The event is not trivial. The release of the DualSense Edge marks the first time that Sony and its PlayStation division have developed an “accessory” controller themselves. Until now, the Japanese manufacturer had contented itself with create an official validation labelbut left the field to its partners like Nacon, Razer or even Thrustmaster. Faced with the popularity of the Xbox Elite and the whole range of personalized accessories offered by its direct competitor Microsoft, it seems that PlayStation had no choice but to respond with the release of the DualSense Edge for PlayStation 5.
It is not shocking to see a nickname as sweet as DualSense Edge being taken up for this controller, far from the “Elite” which almost suggests belligerent instincts. The Edge is very clearly a DualSense, in its form as in its grip. We will nevertheless note a weight far from the slimming cure, since we arrive at 330 grams against 282 grams for the classic model. A difference not so noticeable on paper, but which is really felt when you are on your sofa.
Beyond that ? It will obviously be necessary to look for the buttons added here and there to the grip. We start with the two function buttons, located below the two joysticks, always placed parallel to the bottom of the joystick. They each fulfill the same function: allowing the user to switch profiles on the fly, by combining them with one of the four buttons on the front of the controller (square, king, circle, triangle), after configuration, of course. It is also possible to adjust the volume using the directional pad.
From there is already born a first question: why have this key as well on the left as on the right? In use, by their placement, it is obvious that only the left hand will mainly press the function button when the right hand will fetch the profile. Since selecting a profile on the D-Pad is not possible, the button placed on the right seems very futile for the little function it occupies. Especially since this key is not reprogrammable.
It is on the back that we will find the most significant changes of the DualSense Edge. First of all, the activation distance of the two sticks can be changed thanks to a switch placed on the sides of these. Three distances are possible: the traditional course, the mid-course, and an instant activation. This feature is almost mandatory on a controller claiming to be “professional”, since it allows players of nervous titles to decrease their reaction time and fatigue by removing unnecessary effort. These settings work superbly well.
And then we have two small magnetic areas, in which you can insert two types of accessories: long pallets, which can be oriented lengthwise or widthwise, or half domes, which will put these keys at a distance of articulation. These two new keys – whose behavior is programmable – are well positioned, and the paddles in particular offer excellent comfort. We are however less convinced by the half domes, which we tended to jump more than once by taking the joystick back in hand, and whose magnet is not strong enough to prevent them from moving from their location.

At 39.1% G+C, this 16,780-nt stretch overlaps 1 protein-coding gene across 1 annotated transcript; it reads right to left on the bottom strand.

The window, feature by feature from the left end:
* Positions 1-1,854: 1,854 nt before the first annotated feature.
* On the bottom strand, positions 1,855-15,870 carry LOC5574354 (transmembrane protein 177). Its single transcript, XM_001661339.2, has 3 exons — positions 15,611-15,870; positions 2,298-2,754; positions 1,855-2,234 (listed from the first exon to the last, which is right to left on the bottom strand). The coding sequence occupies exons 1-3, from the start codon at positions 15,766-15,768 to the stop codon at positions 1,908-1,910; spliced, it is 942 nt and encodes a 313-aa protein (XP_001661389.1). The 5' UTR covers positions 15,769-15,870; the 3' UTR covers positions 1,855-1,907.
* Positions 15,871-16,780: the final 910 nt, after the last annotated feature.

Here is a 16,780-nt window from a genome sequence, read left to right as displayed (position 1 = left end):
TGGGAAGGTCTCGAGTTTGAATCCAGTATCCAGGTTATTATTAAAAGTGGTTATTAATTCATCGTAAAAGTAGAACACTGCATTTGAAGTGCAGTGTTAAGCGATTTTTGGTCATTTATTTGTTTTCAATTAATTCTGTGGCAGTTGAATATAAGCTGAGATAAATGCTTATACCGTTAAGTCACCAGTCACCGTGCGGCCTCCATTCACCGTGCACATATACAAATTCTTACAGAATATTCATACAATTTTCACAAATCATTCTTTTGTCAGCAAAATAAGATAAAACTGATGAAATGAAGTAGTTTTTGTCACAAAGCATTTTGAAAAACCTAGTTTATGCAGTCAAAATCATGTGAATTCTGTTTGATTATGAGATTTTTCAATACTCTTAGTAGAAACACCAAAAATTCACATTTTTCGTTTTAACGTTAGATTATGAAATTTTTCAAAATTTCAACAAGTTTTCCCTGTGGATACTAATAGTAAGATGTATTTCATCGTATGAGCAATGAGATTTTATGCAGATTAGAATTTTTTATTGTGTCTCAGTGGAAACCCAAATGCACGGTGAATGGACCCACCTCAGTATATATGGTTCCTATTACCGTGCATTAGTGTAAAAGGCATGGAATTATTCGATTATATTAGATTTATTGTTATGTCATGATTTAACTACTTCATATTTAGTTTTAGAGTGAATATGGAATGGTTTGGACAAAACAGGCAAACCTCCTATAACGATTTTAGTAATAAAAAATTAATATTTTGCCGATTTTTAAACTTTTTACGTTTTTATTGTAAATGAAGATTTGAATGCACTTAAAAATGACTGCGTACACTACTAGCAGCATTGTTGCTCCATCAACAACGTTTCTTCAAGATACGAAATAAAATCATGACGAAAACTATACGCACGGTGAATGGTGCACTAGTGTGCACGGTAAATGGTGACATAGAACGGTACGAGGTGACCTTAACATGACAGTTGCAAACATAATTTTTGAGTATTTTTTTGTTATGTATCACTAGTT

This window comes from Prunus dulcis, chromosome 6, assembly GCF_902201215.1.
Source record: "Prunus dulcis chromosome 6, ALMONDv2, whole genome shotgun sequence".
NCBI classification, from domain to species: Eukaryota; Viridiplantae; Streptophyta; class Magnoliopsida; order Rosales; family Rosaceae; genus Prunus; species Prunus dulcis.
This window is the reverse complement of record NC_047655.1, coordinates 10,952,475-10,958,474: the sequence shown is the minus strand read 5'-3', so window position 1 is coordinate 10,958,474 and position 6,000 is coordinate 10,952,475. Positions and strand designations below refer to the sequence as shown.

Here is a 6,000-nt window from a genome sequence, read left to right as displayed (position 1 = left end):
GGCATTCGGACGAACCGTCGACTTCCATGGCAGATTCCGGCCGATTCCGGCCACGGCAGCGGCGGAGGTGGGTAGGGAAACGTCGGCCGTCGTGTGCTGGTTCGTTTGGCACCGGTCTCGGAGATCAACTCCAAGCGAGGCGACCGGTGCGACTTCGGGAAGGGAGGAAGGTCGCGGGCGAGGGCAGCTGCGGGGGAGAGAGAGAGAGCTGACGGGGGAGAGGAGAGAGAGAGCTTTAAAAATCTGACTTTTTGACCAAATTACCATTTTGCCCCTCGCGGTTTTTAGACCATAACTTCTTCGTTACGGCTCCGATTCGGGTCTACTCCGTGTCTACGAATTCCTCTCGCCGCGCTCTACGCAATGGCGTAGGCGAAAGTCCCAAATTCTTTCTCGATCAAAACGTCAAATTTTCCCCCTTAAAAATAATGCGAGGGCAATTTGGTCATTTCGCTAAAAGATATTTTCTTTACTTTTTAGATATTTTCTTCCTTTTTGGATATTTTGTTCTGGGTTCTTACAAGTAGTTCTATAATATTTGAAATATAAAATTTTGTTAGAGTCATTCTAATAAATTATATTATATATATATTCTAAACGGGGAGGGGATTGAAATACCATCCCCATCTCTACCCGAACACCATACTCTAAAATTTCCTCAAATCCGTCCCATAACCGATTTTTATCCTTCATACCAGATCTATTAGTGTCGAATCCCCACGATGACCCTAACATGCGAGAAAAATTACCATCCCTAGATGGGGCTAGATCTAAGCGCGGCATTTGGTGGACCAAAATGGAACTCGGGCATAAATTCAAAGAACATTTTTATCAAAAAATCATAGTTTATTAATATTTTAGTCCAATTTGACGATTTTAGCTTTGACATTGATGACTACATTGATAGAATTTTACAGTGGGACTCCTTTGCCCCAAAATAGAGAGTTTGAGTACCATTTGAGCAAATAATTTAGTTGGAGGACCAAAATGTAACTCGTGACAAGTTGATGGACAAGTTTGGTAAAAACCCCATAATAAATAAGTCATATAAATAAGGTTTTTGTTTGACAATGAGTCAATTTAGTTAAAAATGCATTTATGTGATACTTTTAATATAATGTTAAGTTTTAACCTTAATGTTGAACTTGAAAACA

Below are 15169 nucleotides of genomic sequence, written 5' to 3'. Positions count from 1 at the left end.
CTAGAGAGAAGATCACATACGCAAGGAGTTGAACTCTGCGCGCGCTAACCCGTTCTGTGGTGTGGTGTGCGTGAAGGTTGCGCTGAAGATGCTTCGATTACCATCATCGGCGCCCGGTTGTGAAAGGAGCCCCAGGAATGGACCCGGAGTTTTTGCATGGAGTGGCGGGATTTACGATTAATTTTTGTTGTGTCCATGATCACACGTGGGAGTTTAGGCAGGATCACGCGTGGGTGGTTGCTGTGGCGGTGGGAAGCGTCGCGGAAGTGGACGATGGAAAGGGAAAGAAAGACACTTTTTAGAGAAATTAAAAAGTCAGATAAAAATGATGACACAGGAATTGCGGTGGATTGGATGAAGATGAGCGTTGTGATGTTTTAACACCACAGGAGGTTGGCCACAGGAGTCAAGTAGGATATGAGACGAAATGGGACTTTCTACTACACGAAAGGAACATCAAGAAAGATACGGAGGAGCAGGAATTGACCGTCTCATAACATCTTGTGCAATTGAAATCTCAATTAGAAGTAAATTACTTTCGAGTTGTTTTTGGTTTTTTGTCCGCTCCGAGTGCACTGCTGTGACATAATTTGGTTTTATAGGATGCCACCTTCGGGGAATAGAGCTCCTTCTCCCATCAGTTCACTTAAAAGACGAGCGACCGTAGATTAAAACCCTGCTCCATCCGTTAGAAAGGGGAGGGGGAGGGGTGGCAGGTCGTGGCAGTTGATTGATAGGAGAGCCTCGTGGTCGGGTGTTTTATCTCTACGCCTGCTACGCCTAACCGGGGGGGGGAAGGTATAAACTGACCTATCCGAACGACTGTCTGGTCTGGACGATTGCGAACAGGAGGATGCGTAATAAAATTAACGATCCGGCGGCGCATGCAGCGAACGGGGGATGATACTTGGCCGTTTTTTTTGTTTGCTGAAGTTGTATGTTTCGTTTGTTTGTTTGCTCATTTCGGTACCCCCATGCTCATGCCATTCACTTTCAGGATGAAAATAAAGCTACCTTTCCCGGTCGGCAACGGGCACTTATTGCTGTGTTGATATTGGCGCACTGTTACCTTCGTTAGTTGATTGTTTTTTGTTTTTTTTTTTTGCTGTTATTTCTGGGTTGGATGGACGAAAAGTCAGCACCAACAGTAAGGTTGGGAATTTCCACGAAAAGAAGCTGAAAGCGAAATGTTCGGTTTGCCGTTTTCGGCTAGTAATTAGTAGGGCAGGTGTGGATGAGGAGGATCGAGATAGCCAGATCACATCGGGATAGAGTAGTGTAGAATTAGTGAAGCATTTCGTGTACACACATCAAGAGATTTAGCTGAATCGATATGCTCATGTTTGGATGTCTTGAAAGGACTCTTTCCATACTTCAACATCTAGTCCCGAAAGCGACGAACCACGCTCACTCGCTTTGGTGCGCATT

Finally, you may notice a small zipper called “release” on the back, which will allow you to blow up the cover surrounding the joysticks at the front. This cover marks a big difference with the original DualSense, since its glossy rather than matte coating is a trap for fingerprints. It’s hard to explain why Sony chose to make this throwback to the DualSense Edge, which we don’t like in the least. Fortunately, it hides a feature that we really like: the possibility of disconnecting, by means of two small levers, the two joysticks from their bases. A maintenance operation, above all, since Sony plans to market these two joysticks separately, so as to repair the controller at home if the need arises. The system is elegantand prevents this professional controller from being abandoned too soon by stick sanders.
These same sticks can change caps to take, at your choice: convex domes usual features of the DualSense or concave domes highs or lows. It is more than a pity here not to find higher convex domes, which are often acclaimed among FPS players, when the concave domes of the original DualShock are no longer appreciated by an ever finer slice of players. The rest of the buttons do not change from the classic DualSense, except that the membranes of the cross/square/triangle/round buttons seem a bit softer to us than usual. However, it is difficult to determine if this is not simply due to use.
A final element slips into the already well-stocked package of this controller: a braided USB cable of great length coupled with a plug locking system right on the handle. You can indeed slip this cable into a small inexpensive plastic box, which will then slip two hooks on the back of the controller so that your connection can never be interrupted by uncontrolled steps in front of you. Why not, but the fact that this small case is itself very fragile and that it is only designed for this official cable does not play in favor of the system, which we would have liked better designed and open to other manufacturers.